While emergency responders and outdoor workers are exposed the most when it comes to wildfire smoke, indoor workers still could be at risk if smoke enters the environment.
Dust masks are a solution that would help protect employees whose exposure does not meet occupational exposure limits, according to the Washington State Department of Labor and Industries.
The agency suggests two-strap masks, or respirators by definition, labeled as N95 or N100, which filter out smoke particles in the air. However, they will not provide protection against the gases or vapors found in smoke. If it is determined that voluntary use of personal protective equipment is the best, compliant option, employers are not required to provide a medical evaluation or fit- testing for voluntary users of dust masks. However, the department requires employers to provide a free copy of the advisory information sheet found in WAC 296-842-11005 after determining voluntary use is a safe option.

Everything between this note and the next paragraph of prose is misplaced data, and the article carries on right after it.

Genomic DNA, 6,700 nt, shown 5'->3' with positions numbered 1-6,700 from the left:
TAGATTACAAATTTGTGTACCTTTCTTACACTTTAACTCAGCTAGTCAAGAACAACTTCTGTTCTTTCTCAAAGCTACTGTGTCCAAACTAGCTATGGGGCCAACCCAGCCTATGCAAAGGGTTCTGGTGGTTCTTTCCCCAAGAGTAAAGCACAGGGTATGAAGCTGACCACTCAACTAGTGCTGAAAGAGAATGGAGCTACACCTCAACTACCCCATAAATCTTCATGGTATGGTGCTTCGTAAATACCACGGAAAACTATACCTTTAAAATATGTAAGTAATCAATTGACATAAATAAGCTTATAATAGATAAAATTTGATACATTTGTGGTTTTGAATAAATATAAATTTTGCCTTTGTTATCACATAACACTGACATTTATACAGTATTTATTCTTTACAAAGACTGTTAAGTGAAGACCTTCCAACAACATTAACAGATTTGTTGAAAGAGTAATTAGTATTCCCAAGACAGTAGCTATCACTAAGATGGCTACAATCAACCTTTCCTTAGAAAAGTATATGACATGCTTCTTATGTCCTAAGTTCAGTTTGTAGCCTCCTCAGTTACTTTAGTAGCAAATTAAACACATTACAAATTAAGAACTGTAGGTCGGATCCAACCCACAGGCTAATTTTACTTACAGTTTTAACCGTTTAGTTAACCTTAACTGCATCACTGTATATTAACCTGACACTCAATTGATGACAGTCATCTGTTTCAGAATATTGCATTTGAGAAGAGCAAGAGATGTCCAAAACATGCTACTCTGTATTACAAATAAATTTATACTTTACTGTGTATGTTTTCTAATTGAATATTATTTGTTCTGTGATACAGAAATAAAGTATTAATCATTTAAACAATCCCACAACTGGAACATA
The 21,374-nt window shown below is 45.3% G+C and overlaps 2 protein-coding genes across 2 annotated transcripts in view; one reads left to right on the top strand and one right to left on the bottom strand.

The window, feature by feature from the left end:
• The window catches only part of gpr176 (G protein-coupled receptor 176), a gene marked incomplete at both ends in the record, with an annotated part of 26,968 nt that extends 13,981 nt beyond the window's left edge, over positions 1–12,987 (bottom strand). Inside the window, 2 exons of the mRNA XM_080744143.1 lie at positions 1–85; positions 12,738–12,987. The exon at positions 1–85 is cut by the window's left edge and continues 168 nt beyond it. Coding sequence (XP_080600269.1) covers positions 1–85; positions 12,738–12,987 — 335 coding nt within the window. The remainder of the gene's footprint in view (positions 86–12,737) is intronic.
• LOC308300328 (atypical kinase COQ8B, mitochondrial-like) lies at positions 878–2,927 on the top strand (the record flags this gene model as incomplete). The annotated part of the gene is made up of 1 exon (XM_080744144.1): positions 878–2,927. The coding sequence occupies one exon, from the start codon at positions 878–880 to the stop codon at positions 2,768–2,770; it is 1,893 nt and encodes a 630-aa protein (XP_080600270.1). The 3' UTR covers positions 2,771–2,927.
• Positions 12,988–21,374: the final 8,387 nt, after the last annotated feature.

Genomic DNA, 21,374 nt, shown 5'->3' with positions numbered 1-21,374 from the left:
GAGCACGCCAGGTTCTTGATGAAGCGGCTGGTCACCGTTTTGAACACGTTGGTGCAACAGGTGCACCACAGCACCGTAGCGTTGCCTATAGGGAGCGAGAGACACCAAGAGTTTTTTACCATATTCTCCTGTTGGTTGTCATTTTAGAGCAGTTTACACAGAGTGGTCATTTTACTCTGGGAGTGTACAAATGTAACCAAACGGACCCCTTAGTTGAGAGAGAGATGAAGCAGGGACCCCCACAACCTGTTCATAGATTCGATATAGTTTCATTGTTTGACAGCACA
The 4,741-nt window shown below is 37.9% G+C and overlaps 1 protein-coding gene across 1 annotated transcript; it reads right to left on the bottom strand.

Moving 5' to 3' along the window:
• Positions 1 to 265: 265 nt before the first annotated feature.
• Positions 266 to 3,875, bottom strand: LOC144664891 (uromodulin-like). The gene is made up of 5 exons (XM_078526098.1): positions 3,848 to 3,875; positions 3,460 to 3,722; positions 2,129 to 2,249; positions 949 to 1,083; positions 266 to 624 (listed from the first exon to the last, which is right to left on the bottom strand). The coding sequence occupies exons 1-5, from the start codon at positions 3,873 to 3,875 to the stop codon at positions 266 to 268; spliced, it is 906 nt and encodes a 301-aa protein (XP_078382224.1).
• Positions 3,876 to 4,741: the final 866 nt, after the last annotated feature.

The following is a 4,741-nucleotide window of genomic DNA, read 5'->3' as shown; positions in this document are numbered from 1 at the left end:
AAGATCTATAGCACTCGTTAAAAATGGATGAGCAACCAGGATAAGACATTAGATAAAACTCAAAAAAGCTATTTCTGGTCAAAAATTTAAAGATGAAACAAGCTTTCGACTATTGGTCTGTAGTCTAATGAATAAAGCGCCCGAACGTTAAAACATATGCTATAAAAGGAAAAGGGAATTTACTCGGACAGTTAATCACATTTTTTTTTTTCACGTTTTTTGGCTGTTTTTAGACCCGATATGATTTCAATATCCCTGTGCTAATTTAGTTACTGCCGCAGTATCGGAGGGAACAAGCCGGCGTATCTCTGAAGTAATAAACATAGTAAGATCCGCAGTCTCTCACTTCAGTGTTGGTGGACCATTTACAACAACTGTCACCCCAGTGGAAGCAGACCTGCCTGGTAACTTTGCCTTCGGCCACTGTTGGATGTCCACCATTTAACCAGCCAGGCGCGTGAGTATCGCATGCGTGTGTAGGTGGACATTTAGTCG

The Washington State Department of Labor and Industries provides the following suggestions for dust mask selection:
- Choose a dust mask that has the word “NIOSH” and/or “N95” or “N100” printed on it. These dust masks will have two straps that go
around your head.
- Choose a size that will fit snug over your nose and under your chin to create a good seal to your face.
- Don’t choose a one-strap dust mask or surgical mask that hooks around your ears; these won’t protect you against
the fine particles in smoke.
- Don’t use wet or dry bandanas or towels or tissue held over the mouth
and nose. They won’t protect your lungs from wildfire smoke.
In addition, the agency recommends five tips to make sure workers are using dust masks properly. Click through the slideshow to view the suggestions.